Moving Day…

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It’s moving day…

This move does not require a U-Haul truck rental. You don’t have to call a moving company. You don’t even have to load up your car.

Like a physical move, it requires a commitment. The idea is that you need to be somewhere else, so it does require some commitment and dedication to being somewhere else. The problem with this move is that it is not to a place where you may want to be but it is to a place where maybe you know you need to be.

It is a move within the Kingdom of God. It is a move that refocuses our hearts and minds.

Like most of life for the Christian, we hardly ever move in a straight line. Pastor Labberton says the move he is calling for “undulates, wobbles and slips.”

Yesterday my pastor spoke of her struggles; we all have them, times when we are excited about God and times when we are not excited at all. We have times when we feel He is close and then there are those times when we have moved away and He does not seem close anymore. Mountaintop experiences are wonderful but guess what, we don’t stay on that mountaintop forever. We all have our times in the valley.

We are finishing a book that urges us on every page to help our neighbor; locally, regionally, world-wide. We are finishing a book that urges us to examine our internal thoughts about people and take stock of our external actions. The book I have been blogging on since December 2017 has urged me to quit thinking so much about me and start paying attention to others; the needy, the displaced, the hurting, my neighbors.

This moving day is a move from isolation to involvement. It is so tempting to remain in isolation, to close the doors to the world, limit watching television and ignore social media. That allows us to kid ourselves that things are ok with the world. Poverty does not exist, trafficking is not real and drug addiction is just a fantasy. But all these things are real and isolation will do nothing to stop them. Even when we see evidence of people in dire need we may mentally protect ourselves by choosing to ignore others’ troubles. Many of us have grown very good at compartmentalizing our lives. We can attend to the “good stuff” and ignore the bad.

This move may mean pain because if we move, we are going to see people who are desperate, maybe victims of violence and maybe suffering from neglect. We may find out that they experience this daily, but this type of person may also have a chance to experience great joy. Labberton says the needy may suffer but they also may be rescued and healed by God. “Grace always gives in the midst of need” [209]. So maybe the move will not be totally dire.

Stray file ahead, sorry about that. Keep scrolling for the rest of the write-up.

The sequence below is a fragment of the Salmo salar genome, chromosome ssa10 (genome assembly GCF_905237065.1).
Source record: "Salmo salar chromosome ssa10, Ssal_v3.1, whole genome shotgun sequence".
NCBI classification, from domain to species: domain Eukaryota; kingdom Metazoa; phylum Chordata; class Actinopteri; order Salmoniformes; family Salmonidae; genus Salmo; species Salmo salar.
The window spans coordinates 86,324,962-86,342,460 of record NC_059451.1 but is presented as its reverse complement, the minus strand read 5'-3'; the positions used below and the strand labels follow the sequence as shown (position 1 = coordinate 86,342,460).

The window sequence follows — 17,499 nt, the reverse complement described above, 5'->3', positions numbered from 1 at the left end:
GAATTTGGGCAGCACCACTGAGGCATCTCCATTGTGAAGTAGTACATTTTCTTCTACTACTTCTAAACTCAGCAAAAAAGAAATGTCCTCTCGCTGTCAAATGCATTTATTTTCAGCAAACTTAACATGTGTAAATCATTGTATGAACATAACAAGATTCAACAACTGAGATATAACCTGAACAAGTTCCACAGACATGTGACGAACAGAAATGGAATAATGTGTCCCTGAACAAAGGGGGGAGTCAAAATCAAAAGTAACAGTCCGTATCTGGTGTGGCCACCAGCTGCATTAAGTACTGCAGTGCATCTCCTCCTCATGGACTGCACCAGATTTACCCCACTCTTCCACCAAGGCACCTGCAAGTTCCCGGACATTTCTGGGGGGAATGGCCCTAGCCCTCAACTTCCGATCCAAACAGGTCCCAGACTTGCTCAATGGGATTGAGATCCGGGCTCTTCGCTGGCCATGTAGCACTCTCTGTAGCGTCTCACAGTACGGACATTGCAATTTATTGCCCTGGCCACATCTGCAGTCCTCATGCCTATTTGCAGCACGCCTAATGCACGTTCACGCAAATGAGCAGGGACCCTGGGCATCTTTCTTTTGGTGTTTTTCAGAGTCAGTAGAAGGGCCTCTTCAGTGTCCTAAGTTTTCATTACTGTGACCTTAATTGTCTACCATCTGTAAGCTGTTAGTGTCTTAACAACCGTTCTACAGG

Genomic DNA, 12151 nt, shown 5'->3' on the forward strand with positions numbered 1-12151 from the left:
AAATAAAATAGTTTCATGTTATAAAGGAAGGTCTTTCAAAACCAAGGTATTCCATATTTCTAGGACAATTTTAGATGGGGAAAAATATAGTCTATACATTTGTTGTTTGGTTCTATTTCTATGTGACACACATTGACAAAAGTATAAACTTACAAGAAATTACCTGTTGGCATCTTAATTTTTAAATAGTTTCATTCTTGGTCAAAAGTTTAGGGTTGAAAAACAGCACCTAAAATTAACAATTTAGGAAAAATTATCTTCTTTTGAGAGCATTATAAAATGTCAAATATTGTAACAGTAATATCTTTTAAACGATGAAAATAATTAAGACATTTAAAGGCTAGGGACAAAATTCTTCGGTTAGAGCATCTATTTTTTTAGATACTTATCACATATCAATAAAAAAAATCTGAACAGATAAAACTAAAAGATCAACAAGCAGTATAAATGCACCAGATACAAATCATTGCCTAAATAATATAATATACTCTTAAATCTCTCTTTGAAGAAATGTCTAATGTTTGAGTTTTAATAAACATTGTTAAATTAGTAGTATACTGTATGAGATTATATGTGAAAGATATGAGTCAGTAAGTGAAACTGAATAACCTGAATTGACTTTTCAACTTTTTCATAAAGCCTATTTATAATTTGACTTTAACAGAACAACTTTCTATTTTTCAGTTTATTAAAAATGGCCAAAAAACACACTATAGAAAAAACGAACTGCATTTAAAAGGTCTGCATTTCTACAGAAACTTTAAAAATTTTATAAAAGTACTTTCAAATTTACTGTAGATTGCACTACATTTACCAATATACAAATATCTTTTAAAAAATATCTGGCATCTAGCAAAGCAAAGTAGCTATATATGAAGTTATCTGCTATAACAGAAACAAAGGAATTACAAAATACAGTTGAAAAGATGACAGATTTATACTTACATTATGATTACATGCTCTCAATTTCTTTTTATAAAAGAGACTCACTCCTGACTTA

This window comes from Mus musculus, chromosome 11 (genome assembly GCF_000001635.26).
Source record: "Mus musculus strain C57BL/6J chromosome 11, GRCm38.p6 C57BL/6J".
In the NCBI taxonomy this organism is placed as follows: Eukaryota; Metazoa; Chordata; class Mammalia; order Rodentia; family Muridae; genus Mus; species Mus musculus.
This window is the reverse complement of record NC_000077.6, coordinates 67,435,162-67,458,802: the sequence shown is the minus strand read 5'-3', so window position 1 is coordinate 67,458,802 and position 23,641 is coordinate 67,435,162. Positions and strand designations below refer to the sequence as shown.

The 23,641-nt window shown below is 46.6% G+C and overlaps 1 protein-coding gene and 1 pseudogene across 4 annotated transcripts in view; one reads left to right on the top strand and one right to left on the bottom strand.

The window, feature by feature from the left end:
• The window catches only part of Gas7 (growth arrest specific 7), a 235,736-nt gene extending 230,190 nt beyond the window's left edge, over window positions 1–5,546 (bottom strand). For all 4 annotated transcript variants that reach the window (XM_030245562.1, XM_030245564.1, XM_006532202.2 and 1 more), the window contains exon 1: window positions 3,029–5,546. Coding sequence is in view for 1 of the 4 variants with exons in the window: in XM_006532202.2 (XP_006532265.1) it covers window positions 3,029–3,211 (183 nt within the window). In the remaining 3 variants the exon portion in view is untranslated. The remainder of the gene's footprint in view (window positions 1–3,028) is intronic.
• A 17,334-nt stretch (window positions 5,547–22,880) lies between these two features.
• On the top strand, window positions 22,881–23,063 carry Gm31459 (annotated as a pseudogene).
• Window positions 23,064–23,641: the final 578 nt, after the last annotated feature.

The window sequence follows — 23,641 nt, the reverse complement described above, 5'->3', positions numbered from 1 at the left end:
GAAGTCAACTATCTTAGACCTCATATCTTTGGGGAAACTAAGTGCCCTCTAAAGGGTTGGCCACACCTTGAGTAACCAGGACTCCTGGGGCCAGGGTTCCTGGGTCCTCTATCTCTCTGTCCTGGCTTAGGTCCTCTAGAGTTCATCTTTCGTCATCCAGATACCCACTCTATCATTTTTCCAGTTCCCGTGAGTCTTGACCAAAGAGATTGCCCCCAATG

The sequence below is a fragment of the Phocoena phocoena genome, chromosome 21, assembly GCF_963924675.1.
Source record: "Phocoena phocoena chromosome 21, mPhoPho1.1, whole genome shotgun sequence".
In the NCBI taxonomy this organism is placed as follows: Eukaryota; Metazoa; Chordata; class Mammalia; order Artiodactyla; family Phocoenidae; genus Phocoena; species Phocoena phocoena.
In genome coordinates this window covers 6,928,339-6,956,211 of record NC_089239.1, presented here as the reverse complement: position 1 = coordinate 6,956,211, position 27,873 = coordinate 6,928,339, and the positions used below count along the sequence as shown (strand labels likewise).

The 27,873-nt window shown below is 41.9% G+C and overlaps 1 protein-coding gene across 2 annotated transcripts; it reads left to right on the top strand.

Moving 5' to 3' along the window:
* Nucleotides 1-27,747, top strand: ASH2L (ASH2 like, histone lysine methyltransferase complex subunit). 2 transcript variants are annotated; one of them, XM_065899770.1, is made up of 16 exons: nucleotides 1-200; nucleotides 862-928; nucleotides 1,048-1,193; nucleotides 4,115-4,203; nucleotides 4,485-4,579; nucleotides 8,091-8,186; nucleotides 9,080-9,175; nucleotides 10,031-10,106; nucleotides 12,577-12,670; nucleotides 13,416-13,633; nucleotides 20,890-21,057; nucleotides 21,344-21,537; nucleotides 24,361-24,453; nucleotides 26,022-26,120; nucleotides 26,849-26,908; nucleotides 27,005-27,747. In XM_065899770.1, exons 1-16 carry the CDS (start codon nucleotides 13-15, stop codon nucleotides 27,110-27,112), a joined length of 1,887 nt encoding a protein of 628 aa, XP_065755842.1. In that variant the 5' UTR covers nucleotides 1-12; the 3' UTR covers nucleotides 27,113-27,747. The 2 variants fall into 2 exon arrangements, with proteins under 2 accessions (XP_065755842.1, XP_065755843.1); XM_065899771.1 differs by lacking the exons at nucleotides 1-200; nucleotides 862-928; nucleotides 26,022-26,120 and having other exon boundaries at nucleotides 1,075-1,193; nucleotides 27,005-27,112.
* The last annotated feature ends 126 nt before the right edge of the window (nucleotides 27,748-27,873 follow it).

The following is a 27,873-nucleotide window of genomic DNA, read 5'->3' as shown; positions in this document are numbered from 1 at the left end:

From the beginning of the Dangerous Act of Loving Your Neighbor, Labberton has tried to get the Christian to see that moving into the world of the needy is a move into the heart of God: “Any who claim to be followers of Jesus Christ…this is not an optional side tour, a temporary distraction. It’s a move that the Bible depicts as a move toward home. It’s where we were all meant to live, where we are no longer fooled into thinking that the divisions we are so accustomed to are final or true” [209-10].

I sit here trying to get my thoughts together in the midst of a remodeled home. It is in the 90’s outside and I am cool from the air conditioner and ceiling fan. I know how much money was expended to get my wife and I to a level of stylish comfort that we wanted. Just a few months ago, we were all about the countertops, the cabinet finish and the matching flooring. Right in the middle of all this, I was blogging on a book that encouraged me to let go of my small-heartedness.

All that concern for our creature comforts seems so silly and so wasteful.

Let’s hope that The Dangerous Act of Loving Your Neighbor will help me to meet some needs. Maybe God will unveil opportunities for me to act to help the less fortunate. I already have had opportunities, things that I have done to help some people who are struggling, but I know I could do more.

It’s moving day.

Yes, we are moving to a new book. My next post will be from Billy Graham’s book, The Holy Spirit, but maybe it is moving day for me in other ways too. Maybe I can grow to love the Lord our God with more of my heart, more of my mind, more of my soul and more of my strength. Maybe I will grow to love my neighbor more and love them as I love myself.

“This is why we are.”

“This is how we are to live—seeking a just hope”

Today—everyday—is moving day.

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